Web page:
Bounty rulings favor the rich

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Story by Steve Fruehauf, Staff Writer

Last Friday, a three-member panel ruled in favor of reinstating four NFL players caught in the midst of the New Orleans Saints’ injury rewarding bounty scandal uncovered earlier this year.

The panel, consisting of two retired judges and a college professor, found that it wasn’t in NFL commissioner Roger Goodell’s jurisdiction to suspend players given the accusation nor hear their appeals on his own. Rather, they left it up to Special Master Stephen Burbank to dish out punishment when dealing with players receiving money for high risk plays.

For Jonathan Vilma, Scott Fujita, Will Smith, and Anthony Hargrove, this ruling is most likely a long awaited sigh of relief. The four were accused earlier this year of accepting bribes at some point in their careers to injure key opposing players, specifically quarterbacks Kurt Warner and Brett Favre in the 2009-2010 playoffs.

Although they have been reinstated, this should by no means free them of future punishment relating to the scandal.

All four have eight or more years of NFL experience under their belt. They were all big contributors to the Saints defense. It would have been crazy for Saints coaches not to go to these guys when trying to make deals.

Thus, I find them just as guilty for not bringing light to the situation earlier. I’m all for physical play, but when someone purposely tries to injure others, it’s crossing a line.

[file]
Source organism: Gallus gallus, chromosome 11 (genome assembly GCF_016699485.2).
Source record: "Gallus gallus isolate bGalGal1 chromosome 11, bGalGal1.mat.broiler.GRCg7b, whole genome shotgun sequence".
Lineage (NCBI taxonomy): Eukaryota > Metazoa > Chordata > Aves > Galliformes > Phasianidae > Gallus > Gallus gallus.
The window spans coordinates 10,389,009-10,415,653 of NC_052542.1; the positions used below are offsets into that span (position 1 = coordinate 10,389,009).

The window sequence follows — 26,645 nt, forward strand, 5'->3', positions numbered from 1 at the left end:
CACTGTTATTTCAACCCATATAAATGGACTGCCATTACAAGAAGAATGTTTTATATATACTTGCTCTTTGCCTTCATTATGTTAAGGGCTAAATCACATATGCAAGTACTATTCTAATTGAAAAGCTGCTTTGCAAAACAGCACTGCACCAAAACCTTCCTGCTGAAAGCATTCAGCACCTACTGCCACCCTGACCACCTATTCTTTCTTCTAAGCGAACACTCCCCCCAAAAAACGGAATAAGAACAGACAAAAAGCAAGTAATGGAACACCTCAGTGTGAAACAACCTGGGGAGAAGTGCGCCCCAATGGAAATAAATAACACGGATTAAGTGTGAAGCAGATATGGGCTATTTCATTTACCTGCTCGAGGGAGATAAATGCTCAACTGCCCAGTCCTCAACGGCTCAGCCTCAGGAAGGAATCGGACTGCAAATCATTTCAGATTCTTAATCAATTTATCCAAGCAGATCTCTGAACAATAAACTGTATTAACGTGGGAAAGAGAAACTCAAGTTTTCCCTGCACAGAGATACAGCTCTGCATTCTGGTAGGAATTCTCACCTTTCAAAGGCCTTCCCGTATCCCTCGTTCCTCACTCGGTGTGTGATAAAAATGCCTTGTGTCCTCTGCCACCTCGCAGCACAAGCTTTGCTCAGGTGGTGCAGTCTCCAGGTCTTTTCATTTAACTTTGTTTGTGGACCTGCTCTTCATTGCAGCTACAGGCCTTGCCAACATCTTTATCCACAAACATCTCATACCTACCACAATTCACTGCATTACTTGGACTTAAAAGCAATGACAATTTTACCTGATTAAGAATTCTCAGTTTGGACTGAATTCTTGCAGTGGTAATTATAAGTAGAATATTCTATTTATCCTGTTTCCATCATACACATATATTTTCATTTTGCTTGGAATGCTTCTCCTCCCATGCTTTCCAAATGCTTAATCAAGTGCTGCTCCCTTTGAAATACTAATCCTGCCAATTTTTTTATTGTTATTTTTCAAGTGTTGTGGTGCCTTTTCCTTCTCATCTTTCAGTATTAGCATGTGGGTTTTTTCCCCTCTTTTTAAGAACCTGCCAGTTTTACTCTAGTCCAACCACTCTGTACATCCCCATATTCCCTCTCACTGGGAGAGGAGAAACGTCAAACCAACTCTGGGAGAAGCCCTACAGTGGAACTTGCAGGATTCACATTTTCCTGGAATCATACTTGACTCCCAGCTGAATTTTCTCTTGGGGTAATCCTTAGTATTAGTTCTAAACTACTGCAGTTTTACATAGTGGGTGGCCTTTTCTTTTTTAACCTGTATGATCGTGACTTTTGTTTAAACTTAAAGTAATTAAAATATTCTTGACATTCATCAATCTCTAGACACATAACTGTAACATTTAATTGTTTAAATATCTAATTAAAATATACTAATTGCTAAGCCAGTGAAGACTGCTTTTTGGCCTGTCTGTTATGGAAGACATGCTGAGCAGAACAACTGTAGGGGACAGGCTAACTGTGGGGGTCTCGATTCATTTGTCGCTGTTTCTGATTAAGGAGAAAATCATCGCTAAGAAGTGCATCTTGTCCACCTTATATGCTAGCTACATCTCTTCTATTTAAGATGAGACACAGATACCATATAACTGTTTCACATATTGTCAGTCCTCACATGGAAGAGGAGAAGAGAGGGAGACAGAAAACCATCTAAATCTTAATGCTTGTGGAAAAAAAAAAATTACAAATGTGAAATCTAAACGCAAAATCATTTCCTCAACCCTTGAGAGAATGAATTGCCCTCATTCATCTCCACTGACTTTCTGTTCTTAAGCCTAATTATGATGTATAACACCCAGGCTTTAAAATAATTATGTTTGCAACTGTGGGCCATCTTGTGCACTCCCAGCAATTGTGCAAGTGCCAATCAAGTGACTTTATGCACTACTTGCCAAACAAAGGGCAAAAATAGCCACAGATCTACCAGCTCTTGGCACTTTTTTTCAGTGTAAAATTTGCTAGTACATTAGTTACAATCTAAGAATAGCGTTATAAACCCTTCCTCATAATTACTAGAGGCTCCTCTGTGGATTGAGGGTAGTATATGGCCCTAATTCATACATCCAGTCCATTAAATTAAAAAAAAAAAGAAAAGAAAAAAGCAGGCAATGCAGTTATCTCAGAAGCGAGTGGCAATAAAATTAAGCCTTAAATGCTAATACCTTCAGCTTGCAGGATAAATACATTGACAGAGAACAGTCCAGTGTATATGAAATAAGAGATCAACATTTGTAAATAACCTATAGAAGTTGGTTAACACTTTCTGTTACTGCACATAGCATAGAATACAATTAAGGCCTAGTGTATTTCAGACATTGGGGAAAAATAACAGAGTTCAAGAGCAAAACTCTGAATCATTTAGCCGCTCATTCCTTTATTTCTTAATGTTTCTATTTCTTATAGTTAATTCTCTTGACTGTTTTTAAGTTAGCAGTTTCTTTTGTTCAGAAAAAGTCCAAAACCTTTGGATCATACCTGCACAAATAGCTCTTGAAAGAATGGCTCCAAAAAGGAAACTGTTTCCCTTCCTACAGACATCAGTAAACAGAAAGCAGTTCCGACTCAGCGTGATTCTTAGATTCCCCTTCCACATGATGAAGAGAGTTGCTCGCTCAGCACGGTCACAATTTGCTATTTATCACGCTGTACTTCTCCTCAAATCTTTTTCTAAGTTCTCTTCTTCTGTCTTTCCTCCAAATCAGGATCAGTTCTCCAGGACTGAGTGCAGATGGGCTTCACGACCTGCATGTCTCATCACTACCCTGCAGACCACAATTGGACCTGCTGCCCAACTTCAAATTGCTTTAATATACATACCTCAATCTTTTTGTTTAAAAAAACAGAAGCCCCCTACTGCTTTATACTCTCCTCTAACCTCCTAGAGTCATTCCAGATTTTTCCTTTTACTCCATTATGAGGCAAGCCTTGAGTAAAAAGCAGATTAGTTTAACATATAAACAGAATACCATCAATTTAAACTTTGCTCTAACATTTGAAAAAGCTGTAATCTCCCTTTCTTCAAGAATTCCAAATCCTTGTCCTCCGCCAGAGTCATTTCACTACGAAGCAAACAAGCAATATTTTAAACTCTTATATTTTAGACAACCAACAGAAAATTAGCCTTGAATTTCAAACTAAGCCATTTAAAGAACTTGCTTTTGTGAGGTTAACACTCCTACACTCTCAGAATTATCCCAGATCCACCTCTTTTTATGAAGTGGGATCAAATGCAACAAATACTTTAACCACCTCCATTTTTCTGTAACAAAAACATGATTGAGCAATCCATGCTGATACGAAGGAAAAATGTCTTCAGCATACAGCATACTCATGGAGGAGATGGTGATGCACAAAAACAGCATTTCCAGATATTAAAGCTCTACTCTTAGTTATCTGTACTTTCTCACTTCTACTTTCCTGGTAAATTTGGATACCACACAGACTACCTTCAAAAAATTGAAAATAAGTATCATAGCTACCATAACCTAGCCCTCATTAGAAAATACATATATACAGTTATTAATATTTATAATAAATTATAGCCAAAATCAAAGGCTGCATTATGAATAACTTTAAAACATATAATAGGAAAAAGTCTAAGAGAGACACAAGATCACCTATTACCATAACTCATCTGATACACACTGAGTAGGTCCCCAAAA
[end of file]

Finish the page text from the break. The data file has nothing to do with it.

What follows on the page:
The panel did say that Goodell could continue his search for further insight on these players’ intent to injure other athletes. This would be penalty under conduct detrimental to the game which is within his jurisdiction.

With all this time already invested into the case and the serious suspension time he previously handed out, I’d be shocked and saddened to see Goodell not pursue the matter further.

Personally, I think letting these four back in the NFL before their suspensions are served only shows what people with money can get away with. Goodell was harsh while dishing out their punishments for a reason. He was trying to set a league-wide example: play fair and play clean. What do these guys need extra money for anyways?

Professional athletes in the NFL are making six figures minimum, and most make much more than that. That’s more than enough to comfortably support a family of ten. I think it’s idiotic that they’re paid that much in the first place, but to put greed on top of what they already receive is disgusting.